Fibre! People cannot stop talking about it whenever someone mentions a healthy diet. If we were to elaborate on its health benefits, it would take up pages and hours. But high-fibre foods for diabetes? Is there a beneficial connection? Is fibre recommended for diabetics? Let’s find out.Contents:
Dietary fibre, also called roughage, bulk, or simply ‘fibre’ is a type of indigestible carbohydrate found in plant-based foods. Unlike other carbohydrates, fibre cannot be broken down into sugar molecules and passes through the body undigested. Fibre is of two types:
This type of fibre dissolves in water to form a gel-like substance. It can effectively lower your blood glucose and cholesterol levels.
Foods that are rich in soluble fibre include nuts, peas, beans, lentils, chia seeds, oats, apples, and blueberries.
Insoluble fibre does not dissolve in water. It absorbs water, swells up, and promotes the movement of food through your digestive system. It improves digestion, increases the bulk of stools, and promotes healthy bowel movements. Consuming foods rich in insoluble fibre can help prevent constipation and other problems with digestion.
Foods with insoluble fibre include whole brown rice, legumes, wheat products (especially wheat bran), quinoa, leafy greens like kale, seeds, almonds, walnuts, and fruits with edible skins like pears and apples.
Fibre is not broken down or absorbed by your digestive system and therefore it does not cause a spike in blood sugar levels after consumption unlike other forms of carbohydrates.
Foods that are high in fibre generally have a low glycemic index (GI, a value assigned to a particular food based on how quickly it raises your blood glucose levels after consumption). This is because they do not contain high amounts of digestible carbohydrates and thus take longer for the body to digest. This results in a slower digestion process and a more gradual rise in blood sugar levels. Thus, high-fibre foods are suitable for consumption by diabetics.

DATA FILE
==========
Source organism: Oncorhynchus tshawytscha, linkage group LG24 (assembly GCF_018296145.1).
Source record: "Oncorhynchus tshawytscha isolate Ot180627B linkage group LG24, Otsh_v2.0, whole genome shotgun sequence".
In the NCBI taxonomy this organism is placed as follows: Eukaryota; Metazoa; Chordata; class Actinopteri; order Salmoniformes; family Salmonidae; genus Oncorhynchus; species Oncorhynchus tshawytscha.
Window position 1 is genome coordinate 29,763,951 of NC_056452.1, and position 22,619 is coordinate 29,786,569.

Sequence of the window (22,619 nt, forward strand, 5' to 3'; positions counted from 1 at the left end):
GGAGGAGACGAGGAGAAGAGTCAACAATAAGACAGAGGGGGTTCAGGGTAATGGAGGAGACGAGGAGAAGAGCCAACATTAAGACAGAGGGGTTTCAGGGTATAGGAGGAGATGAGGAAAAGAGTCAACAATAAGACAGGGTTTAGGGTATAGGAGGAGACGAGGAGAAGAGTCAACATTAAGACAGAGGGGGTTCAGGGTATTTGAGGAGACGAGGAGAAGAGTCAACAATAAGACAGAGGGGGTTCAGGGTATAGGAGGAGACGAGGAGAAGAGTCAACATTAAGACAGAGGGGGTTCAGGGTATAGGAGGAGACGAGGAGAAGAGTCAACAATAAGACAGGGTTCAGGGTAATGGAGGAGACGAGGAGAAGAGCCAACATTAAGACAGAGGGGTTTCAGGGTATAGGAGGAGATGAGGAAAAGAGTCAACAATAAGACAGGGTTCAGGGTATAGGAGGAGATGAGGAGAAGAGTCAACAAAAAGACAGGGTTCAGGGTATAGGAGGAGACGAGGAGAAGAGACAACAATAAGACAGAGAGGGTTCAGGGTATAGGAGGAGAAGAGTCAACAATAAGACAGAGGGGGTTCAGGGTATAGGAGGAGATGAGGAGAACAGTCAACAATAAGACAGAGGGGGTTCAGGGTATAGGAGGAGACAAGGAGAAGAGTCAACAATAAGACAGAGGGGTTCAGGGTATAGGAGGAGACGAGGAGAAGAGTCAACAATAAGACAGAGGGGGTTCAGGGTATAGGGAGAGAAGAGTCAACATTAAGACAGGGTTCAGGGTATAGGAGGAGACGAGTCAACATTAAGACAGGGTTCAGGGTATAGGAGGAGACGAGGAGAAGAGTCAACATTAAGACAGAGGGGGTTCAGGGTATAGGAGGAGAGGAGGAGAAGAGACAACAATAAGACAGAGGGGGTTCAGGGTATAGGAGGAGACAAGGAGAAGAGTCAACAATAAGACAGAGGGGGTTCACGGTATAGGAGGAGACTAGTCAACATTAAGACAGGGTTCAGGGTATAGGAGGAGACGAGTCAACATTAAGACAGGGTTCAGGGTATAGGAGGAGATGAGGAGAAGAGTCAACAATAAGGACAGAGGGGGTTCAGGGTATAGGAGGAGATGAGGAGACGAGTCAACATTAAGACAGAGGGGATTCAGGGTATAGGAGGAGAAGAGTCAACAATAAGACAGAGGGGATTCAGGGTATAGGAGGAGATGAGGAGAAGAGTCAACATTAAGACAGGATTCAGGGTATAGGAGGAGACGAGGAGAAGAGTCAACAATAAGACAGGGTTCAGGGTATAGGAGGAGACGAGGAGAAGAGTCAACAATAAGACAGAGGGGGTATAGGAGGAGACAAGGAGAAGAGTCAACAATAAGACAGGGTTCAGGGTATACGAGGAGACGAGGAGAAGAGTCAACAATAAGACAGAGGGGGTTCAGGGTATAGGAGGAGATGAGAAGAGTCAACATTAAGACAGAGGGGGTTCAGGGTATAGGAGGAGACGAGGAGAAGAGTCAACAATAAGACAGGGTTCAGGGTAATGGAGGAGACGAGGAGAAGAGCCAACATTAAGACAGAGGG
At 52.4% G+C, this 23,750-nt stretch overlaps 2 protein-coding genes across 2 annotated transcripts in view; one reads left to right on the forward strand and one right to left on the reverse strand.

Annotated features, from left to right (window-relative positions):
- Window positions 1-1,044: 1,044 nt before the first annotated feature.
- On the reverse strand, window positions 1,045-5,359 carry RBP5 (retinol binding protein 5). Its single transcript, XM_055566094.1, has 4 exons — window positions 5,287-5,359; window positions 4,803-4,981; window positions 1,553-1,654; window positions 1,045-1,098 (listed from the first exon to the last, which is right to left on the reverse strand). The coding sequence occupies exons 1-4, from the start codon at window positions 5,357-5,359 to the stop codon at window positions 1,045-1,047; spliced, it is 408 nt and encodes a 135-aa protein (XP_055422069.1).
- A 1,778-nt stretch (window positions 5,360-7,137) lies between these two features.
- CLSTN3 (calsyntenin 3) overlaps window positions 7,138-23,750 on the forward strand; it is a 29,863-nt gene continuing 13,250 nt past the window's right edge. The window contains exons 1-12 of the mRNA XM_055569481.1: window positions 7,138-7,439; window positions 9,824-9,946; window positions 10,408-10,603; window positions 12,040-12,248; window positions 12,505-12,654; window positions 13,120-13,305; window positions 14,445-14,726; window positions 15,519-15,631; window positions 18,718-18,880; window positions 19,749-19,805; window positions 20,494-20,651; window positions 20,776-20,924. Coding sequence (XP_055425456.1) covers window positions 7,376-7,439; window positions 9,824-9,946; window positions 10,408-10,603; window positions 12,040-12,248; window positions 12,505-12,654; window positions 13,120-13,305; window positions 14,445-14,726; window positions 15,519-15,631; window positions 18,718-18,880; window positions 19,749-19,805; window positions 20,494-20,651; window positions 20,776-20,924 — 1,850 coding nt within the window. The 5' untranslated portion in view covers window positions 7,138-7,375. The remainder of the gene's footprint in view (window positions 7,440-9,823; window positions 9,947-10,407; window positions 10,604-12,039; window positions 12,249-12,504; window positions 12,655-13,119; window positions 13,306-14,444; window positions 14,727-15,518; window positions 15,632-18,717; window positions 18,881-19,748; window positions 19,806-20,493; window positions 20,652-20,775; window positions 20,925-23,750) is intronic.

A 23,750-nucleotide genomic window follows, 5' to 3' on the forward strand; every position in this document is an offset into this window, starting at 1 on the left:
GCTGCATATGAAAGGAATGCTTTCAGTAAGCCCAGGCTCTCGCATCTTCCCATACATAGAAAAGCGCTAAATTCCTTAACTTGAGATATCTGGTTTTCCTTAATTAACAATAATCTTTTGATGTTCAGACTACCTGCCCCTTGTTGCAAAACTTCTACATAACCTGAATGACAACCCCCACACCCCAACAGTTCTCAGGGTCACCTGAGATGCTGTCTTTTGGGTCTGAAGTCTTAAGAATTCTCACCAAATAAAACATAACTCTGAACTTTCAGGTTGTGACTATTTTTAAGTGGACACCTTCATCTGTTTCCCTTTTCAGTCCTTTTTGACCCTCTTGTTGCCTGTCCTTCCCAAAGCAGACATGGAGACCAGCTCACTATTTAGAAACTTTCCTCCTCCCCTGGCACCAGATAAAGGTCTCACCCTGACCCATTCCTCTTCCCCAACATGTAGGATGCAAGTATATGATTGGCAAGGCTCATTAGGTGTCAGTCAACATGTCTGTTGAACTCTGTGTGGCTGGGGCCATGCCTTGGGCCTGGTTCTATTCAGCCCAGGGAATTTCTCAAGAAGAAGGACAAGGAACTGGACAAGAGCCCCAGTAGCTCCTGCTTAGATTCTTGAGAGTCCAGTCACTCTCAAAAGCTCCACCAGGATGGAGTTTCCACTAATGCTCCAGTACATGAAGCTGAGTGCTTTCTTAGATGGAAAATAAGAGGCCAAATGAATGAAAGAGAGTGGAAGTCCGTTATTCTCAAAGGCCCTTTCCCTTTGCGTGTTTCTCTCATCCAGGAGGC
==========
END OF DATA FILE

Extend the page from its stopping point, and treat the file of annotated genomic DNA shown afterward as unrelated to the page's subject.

High-fibre foods also tend to be more filling as fibre absorbs water and increases in volume in the stomach. It thus keeps you full for long periods, avoiding the need for frequent snacking and lowering your calorie intake.
Note that fibre is only found in plant-based foods, and high-fibre foods tend to be low in fat and calories. Further, high-fibre foods can take longer to chew, which gives your body more time to realise when you are full and can help prevent overeating. These factors make fibre a healthy choice for diabetics. Let’s take a look at some high-fibre foods that you can include in your daily diet.
Here is how to increase the fibre content in your daily diet:
Fruits are a good source of fibre and are also rich in antioxidants, minerals, and other essential nutrients. Not all fruits are equal in terms of their fibre content and therefore it is important that you choose the right fruits to boost your fibre intake.
The high-fibre fruits that you can choose from include berries such as raspberries and strawberries (8 grams of fibre per cup), tropical fruits such as mangoes and passion fruit (5 to 25 grams of fibre per cup), and others fruits such as apples (1 medium apple with skin, 4.4 grams of fibre), prunes (8 grams of fibre per cup), and avocados (7 grams of fibre per cup).
Vegetables are packed with vitamins, minerals, and antioxidants. They are also a rich source of fibre. Vegetables are of two types: starchy and non-starchy. Starchy vegetables are high in carbohydrates and non-starchy vegetables are low in carbohydrates.
Therefore, diabetics can go for non-starchy vegetables such as broccoli, cabbage, cauliflower, and celery as a part of their diet. You can cook and add them to your meals or eat them as salads. Typically, a half-cup of cooked or 1 cup of raw non-starchy vegetables contains around 3 grams of fibre.
Whole grains are a good source of fibre. Whole grains or food made from them contain all the essential parts of the naturally-occurring nutrients of the entire grain seed in their original proportions.
Some of the whole grains that you can include in your daily diet include rice, millets, oats, quinoa, corn, and barley. One serving (about 16 grams) of whole grains contains around 3 grams of fibre.
Legumes form a staple part of the diet in many Indian homes and are a rich source of fibre. Some of the common edible legumes include beans, lentils, peas, chickpeas, soybeans, and peanuts. They can easily be included in your daily meals, salads, or snacks. A serving of 100 grams of legumes contains about 5 grams of fibre.
Nuts and seeds are a rich source of dietary fibre, proteins, and healthy fats. Making them a regular part of your diet will help you in managing your body weight and also in managing chronic conditions such as diabetes.
You can consume nuts such as almonds, cashews, pistachios, walnuts, and Brazil nuts and seeds such as pumpkin seeds, flax seeds, and sesame seeds as a part of your regular diet. A serving of 100 grams of nuts or seeds contains approximately 6 to 7 grams of fibre.
Children and adults need about 25 to 35 grams of fibre per day for good health. Also, try to limit your fibre consumption to 70 grams a day.
Let’s take a look at the total fibre content in some common food items:
Apple (with skin)
Sweet corn, boiled
1 Cup, chopped
Barley, pearled, cooked
Brown rice, cooked
Bread, whole wheat
Consuming more than 70 grams of fibre a day can lead to unwanted side effects such as:
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